Practice Manager, Research
John Ventura is the practice manager of Optiv’s research team. In this role he specializes in assisting the security design and assessment of real world products and services. He has worked across multiple computer security fields, including forensics, network penetration testing and web application security for a diverse set of clients.
Is an Effective Vulnerability Management Program in Your Future?
The sad truth about penetration tests is that they are almost always successful in demonstrating dramatic security events. Even junior assessors can go from minimal access, below the level of most employees, and gain administrative domain credentials for an internal corporate network. Typically, they accomplish this goal within a few days of having arrived in office environments where they have never even been before. It is even sadder that they can do all this with a limited set of attack techniques.
However, some organizations are more resistant to conventional attack methodologies than others. Some companies gather vulnerability data on a regular basis, make informed decisions based on that data and assign remediation responsibility. Functional vulnerability management programs can mean the difference between long periods of pleasantly uneventful productivity and a catastrophic compromise from an attacker with limited to moderate skills.
Optiv has created a white paper that outlines a general structure to guide organizations wishing to create their own vulnerability management programs. Based on analysis of successful programs from leading companies, this document spells out the components at a high-level and lays out some of the lessons learned from the evaluation and implementation of these programs.
Anyone wishing to make informed decisions about their company’s security can benefit from the kind of program that this white paper outlines. Although not all companies have these programs in place, the ones that do tend to have far fewer surprises after penetration tests and compliance audits. They also, presumably, face fewer realized threats from actual attackers. The intent of this white paper is to guide security administrators in the beginning phases of the process of creating a fully realized vulnerability management program.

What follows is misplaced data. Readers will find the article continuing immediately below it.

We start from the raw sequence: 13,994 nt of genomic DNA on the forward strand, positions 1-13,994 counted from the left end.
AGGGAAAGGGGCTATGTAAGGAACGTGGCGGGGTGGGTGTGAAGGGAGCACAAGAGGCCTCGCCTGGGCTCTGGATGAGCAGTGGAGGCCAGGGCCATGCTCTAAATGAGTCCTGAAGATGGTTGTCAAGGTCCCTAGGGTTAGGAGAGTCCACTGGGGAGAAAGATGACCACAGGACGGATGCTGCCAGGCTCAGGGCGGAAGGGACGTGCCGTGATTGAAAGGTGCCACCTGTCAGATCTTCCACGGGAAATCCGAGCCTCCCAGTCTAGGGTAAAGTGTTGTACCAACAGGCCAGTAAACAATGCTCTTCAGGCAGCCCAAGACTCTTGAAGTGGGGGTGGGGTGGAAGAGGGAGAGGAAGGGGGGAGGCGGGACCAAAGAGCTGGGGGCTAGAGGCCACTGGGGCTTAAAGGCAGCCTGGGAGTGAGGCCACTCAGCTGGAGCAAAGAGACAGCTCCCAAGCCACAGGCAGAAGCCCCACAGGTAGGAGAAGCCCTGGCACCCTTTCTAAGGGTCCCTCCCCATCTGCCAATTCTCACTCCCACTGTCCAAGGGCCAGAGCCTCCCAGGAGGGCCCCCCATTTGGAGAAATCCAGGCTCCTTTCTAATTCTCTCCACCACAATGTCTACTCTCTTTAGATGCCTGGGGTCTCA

For clarity, this document breaks down vulnerability management into three parts. First, data acquisition includes components, like conventional vulnerability scanners and web application scanners that collect vulnerability and compliance data from across the enterprise. The white paper also discusses information storage and analysis technologies such as security information and event management (SIEM) solutions, and vulnerability classification and weighing. Finally, the discussion includes details about accountability engines, which organize and promote remediation efforts.
Administrators wishing to enhance their own security programs can use this framework as a model to aid in future efforts. In addition to detection and remediation of critical vulnerabilities, these programs offer added benefits, including the facilitation of compliance efforts for internal policies and externally mandated standards such as the Payment Card Industry Data Security Standard (PCI DSS). Although it is not necessarily anyone’s intention to gather mundane information such as the presence of or support for weak or outdated communications protocols (i.e. Telnet), the same technology used in these programs also offers related policy or compliance benefits. Not only can a working vulnerability management program save organizations from security incidents, it can promote compliance by allowing administrators to know where non-compliance exists.